Following on from the discussion recently over the models for funding of new music in a culture of "free", at both Simon Jones and Nick Tann's blogs, there's been a couple of interesting stories the last few days:
The Root has an interesting stats breakdown on how much musicians make in a traditional distribution model, and looks at a Neilsen report that makes pretty grim reading - both in terms of sales and in the numbers of new albums being made.
Only 2.1 per cent of the 97,751 albums released in 2009 – or about 2,050 unique titles – reached the 5,000 sales mark. And that 97,751 is down from the 105,000 new releases that came out in 2008.
But all is far from lost. This week in New York is the New Music Seminar, where musicians and folks involved in the new music distribution industry get together to share success stories and come up with strategies for making it in the "next music business".
One of the best sites I've come across for keeping up with developments in the whole area of music distribution in a digital/social media environment, is Sandbox.
They have an interesting story today about the teen appeal band McFly whose record company is launching a monthly subscription service - I guess a step further than the common fan club set-ups, which usually have a one-off payment and give the member priority ticket ordering and various other benefits.
Obviously there are different approaches in dealing with that sort of younger fan base, where you might have a shorter window for connecting with and monetizing them, but it will be interesting to see what Island will include as benefits, as well as what sort of revenues and member numbers they can generate off this scheme.
I still think established artists and labels are missing a trick, but that's further down the road..
Sandbox also pointed me towards this nice piece from the New Yorker I'd missed earlier in the year about Suzanne Vega and how she has been reclaiming her back catalog by recording acoustic versions of her own songs, while at the same time her career has brought her back full circle to life as an independent artist.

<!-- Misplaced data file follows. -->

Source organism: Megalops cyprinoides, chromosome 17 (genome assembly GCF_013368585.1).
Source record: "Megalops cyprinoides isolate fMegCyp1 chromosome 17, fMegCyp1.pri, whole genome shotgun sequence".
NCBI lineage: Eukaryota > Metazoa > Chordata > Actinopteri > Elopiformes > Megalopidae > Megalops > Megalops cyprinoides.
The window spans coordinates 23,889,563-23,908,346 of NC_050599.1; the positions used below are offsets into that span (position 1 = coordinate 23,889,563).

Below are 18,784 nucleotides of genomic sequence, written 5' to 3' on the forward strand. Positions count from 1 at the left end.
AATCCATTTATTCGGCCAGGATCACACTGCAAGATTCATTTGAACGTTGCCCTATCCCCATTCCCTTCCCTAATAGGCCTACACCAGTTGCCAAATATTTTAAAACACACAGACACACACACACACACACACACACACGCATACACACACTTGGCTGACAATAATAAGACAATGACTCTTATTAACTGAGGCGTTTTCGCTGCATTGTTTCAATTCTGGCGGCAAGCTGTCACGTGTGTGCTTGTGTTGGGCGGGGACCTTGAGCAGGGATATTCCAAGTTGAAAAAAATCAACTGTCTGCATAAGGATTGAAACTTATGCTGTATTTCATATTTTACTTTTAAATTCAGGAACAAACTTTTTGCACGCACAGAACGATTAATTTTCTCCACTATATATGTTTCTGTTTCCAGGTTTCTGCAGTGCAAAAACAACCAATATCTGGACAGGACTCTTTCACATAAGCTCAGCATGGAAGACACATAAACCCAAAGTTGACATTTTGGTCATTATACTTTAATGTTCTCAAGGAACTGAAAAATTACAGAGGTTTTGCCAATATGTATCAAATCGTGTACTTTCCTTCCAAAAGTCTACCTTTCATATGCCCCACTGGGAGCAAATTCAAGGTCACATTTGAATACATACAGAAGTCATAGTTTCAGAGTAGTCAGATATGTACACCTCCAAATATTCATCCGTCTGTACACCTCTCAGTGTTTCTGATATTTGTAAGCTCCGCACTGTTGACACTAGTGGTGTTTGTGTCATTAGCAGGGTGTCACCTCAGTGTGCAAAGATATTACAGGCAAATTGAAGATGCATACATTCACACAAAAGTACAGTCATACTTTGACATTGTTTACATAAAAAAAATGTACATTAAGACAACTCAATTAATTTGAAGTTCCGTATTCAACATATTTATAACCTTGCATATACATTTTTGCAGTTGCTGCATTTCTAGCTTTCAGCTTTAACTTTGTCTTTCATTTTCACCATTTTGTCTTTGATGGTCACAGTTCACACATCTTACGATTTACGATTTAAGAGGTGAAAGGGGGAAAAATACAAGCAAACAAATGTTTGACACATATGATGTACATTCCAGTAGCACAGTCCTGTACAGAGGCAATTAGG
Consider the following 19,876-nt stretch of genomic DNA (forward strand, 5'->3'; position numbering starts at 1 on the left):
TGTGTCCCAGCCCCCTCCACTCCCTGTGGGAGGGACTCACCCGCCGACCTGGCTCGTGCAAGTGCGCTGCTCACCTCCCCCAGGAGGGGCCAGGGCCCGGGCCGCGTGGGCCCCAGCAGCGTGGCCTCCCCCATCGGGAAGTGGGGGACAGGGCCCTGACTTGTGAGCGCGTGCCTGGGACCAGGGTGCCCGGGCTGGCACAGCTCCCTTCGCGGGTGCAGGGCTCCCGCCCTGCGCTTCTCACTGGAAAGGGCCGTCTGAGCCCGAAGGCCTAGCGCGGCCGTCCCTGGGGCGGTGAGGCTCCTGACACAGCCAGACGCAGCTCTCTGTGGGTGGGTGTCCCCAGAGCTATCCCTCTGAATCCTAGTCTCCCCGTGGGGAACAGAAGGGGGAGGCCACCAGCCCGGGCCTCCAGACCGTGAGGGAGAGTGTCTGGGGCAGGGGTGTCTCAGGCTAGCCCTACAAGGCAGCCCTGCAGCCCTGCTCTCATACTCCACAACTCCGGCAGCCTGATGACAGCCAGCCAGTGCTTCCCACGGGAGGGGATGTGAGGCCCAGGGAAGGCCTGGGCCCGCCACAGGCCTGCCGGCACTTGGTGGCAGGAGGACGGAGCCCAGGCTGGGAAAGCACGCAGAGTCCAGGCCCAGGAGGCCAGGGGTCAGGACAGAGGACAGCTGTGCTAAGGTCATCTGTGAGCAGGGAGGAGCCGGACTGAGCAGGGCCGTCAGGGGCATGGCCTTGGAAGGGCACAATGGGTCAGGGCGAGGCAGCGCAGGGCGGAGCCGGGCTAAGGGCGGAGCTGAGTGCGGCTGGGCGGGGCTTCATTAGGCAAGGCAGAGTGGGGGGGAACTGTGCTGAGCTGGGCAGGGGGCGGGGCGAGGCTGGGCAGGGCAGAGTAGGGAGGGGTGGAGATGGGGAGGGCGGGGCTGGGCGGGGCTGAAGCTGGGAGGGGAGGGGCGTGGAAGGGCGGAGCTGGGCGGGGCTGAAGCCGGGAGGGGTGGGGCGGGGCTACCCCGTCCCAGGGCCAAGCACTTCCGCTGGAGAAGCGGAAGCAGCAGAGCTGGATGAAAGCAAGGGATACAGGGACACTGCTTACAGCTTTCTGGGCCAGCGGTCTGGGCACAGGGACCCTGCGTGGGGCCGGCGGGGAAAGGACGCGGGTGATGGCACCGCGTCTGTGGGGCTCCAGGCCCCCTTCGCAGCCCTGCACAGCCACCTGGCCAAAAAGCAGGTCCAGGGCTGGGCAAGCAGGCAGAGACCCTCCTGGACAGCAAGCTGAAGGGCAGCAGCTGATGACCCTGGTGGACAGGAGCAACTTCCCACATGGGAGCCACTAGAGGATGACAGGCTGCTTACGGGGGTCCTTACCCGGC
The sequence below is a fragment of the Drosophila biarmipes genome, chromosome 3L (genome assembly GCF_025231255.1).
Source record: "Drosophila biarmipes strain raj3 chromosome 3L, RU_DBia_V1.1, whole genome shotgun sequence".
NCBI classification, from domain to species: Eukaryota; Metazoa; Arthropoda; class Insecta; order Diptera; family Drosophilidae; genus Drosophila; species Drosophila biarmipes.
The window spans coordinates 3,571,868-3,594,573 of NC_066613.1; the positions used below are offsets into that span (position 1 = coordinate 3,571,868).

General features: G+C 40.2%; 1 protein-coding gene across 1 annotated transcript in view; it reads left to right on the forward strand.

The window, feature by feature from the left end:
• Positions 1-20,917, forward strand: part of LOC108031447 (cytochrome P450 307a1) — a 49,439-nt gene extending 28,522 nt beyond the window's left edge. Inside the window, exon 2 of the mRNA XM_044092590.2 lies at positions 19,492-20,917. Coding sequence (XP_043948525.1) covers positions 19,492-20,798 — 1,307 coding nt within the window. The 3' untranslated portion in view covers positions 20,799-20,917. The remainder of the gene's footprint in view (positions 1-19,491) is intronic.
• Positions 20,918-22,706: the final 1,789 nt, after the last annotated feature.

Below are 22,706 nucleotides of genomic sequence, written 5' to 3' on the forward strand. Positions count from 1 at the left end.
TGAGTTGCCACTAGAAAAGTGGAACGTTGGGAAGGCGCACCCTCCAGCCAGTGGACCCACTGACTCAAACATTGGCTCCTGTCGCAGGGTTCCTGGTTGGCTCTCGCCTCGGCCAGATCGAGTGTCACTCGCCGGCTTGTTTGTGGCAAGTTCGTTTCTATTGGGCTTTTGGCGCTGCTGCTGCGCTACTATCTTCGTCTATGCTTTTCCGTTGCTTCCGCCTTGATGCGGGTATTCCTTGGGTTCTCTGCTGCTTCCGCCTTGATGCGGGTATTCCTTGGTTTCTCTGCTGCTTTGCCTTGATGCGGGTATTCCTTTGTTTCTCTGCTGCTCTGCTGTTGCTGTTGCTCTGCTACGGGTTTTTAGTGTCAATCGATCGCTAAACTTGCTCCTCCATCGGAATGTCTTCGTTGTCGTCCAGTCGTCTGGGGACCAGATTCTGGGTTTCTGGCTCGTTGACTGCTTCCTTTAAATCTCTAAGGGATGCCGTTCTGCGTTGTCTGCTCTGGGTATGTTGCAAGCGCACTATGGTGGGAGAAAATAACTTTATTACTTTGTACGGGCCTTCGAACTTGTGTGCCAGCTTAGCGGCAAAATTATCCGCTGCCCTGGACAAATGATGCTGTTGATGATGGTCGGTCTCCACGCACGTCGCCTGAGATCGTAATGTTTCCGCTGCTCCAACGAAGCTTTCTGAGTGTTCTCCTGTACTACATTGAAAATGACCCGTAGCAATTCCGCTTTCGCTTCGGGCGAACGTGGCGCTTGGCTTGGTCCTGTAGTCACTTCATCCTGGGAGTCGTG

And on the subject of artists taking control of their musical histories, there was a story in The Guardian about Fugazi planning to put an archive of "hundreds of live shows" online as a possible prelude to a reunion tour.
Bruce Hornsby, Paul Brady and other acts have shown that there is definitely a market to be embraced among existing fans for digital recordings of artists' archive shows, and it might also be that there's a chance of reaching a whole new audience as well.
Now, I have a huge number of bootlegs I made in the early 1980s. Where's the cassette-to-USB converter...?
After the good news for his hometown the other day, it looks like Derry's own Feargal Sharkey could be in line for elevation to the House of Lords, according to the Daily Mirror (subsequently rehashed by The Guardian).
Since he stopped performing, Sharkey has, perhaps ironically, been a figurehead for the corporate side of the British music industry as CEO of UK Music.
And of course the Mirror, in one of it's typical anonymous quotes, manages to work in the title of an Undertones song, "It's Going To Happen". (Incidentally, the first web version of the story had the headline "My Peerfect Cousin" - not bad, but maybe they thought it was a bit obscure, so ended up going literal.)
Finally , a singer-songwriter I've liked a lot since discovering him a year or so ago is Ben Glover. Here's a new video of him performing "Grounded" at McHugh's in Belfast.
He's playing a gig at one of my old haunts, The Bedford pub in Balham - of course, it's a bit more classy now than when I used to go there - on Wednesday July 28. If you're in London, please go along and check him out, you won't regret it.